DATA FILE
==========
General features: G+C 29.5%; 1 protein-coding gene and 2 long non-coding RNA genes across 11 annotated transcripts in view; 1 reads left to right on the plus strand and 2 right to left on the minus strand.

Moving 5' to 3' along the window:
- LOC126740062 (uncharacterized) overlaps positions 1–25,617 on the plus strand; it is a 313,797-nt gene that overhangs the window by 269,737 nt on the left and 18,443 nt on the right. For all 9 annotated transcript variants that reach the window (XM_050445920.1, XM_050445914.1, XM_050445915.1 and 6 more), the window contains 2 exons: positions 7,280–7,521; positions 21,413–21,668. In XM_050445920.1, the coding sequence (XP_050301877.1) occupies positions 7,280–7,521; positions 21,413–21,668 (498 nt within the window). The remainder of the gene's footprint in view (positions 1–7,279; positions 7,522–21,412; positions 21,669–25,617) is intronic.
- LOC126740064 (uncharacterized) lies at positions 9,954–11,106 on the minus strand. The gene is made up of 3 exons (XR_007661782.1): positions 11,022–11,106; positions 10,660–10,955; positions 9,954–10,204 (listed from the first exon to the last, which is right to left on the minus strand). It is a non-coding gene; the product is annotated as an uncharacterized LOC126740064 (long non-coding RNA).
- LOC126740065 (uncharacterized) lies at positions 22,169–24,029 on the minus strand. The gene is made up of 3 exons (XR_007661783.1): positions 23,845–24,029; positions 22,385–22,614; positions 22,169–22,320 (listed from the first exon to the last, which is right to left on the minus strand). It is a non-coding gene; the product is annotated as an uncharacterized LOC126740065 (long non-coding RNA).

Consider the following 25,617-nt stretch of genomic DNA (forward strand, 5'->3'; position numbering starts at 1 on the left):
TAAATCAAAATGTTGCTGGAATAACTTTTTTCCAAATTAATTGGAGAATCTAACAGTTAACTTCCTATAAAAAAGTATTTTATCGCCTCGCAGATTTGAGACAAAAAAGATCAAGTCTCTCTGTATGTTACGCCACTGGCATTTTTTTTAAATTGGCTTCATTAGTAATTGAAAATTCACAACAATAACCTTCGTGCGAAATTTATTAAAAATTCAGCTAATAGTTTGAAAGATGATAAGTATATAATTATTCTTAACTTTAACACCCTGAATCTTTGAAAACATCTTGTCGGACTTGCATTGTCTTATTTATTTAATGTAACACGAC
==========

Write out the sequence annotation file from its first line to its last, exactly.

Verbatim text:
General features: G+C 29.5%; 1 protein-coding gene and 2 long non-coding RNA genes across 11 annotated transcripts in view; 1 reads left to right on the plus strand and 2 right to left on the minus strand.

Moving 5' to 3' along the window:
- LOC126740062 (uncharacterized) overlaps positions 1–25,617 on the plus strand; it is a 313,797-nt gene that overhangs the window by 269,737 nt on the left and 18,443 nt on the right. For all 9 annotated transcript variants that reach the window (XM_050445920.1, XM_050445914.1, XM_050445915.1 and 6 more), the window contains 2 exons: positions 7,280–7,521; positions 21,413–21,668. In XM_050445920.1, the coding sequence (XP_050301877.1) occupies positions 7,280–7,521; positions 21,413–21,668 (498 nt within the window). The remainder of the gene's footprint in view (positions 1–7,279; positions 7,522–21,412; positions 21,669–25,617) is intronic.
- LOC126740064 (uncharacterized) lies at positions 9,954–11,106 on the minus strand. The gene is made up of 3 exons (XR_007661782.1): positions 11,022–11,106; positions 10,660–10,955; positions 9,954–10,204 (listed from the first exon to the last, which is right to left on the minus strand). It is a non-coding gene; the product is annotated as an uncharacterized LOC126740064 (long non-coding RNA).
- LOC126740065 (uncharacterized) lies at positions 22,169–24,029 on the minus strand. The gene is made up of 3 exons (XR_007661783.1): positions 23,845–24,029; positions 22,385–22,614; positions 22,169–22,320 (listed from the first exon to the last, which is right to left on the minus strand). It is a non-coding gene; the product is annotated as an uncharacterized LOC126740065 (long non-coding RNA).

Consider the following 25,617-nt stretch of genomic DNA (forward strand, 5'->3'; position numbering starts at 1 on the left):
TAAATCAAAATGTTGCTGGAATAACTTTTTTCCAAATTAATTGGAGAATCTAACAGTTAACTTCCTATAAAAAAGTATTTTATCGCCTCGCAGATTTGAGACAAAAAAGATCAAGTCTCTCTGTATGTTACGCCACTGGCATTTTTTTTAAATTGGCTTCATTAGTAATTGAAAATTCACAACAATAACCTTCGTGCGAAATTTATTAAAAATTCAGCTAATAGTTTGAAAGATGATAAGTATATAATTATTCTTAACTTTAACACCCTGAATCTTTGAAAACATCTTGTCGGACTTGCATTGTCTTATTTATTTAATGTAACACGAC